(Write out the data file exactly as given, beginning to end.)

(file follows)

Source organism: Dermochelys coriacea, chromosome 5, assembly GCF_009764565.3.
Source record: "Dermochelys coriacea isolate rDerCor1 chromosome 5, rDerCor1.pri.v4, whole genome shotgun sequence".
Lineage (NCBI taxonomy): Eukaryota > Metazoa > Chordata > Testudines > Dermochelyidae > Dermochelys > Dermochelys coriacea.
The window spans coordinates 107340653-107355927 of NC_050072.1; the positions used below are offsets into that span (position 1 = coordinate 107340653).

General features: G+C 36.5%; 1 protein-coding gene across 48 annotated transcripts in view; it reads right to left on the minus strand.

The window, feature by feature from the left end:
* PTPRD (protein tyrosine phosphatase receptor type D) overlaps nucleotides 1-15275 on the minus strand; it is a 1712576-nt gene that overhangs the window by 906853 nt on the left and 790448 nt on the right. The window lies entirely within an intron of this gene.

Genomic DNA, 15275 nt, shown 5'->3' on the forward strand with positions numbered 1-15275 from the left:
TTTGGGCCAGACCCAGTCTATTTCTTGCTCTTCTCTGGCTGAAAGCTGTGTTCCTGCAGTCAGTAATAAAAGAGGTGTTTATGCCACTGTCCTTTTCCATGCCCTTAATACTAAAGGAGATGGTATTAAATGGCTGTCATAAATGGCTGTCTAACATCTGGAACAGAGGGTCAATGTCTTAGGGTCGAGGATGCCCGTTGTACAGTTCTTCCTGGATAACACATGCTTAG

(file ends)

Source organism: Dermochelys coriacea, chromosome 5, assembly GCF_009764565.3.
Source record: "Dermochelys coriacea isolate rDerCor1 chromosome 5, rDerCor1.pri.v4, whole genome shotgun sequence".
Lineage (NCBI taxonomy): Eukaryota > Metazoa > Chordata > Testudines > Dermochelyidae > Dermochelys > Dermochelys coriacea.
The window spans coordinates 107340653-107355927 of NC_050072.1; the positions used below are offsets into that span (position 1 = coordinate 107340653).

General features: G+C 36.5%; 1 protein-coding gene across 48 annotated transcripts in view; it reads right to left on the minus strand.

The window, feature by feature from the left end:
* PTPRD (protein tyrosine phosphatase receptor type D) overlaps nucleotides 1-15275 on the minus strand; it is a 1712576-nt gene that overhangs the window by 906853 nt on the left and 790448 nt on the right. The window lies entirely within an intron of this gene.

Genomic DNA, 15275 nt, shown 5'->3' on the forward strand with positions numbered 1-15275 from the left:
TTTGGGCCAGACCCAGTCTATTTCTTGCTCTTCTCTGGCTGAAAGCTGTGTTCCTGCAGTCAGTAATAAAAGAGGTGTTTATGCCACTGTCCTTTTCCATGCCCTTAATACTAAAGGAGATGGTATTAAATGGCTGTCATAAATGGCTGTCTAACATCTGGAACAGAGGGTCAATGTCTTAGGGTCGAGGATGCCCGTTGTACAGTTCTTCCTGGATAACACATGCTTAG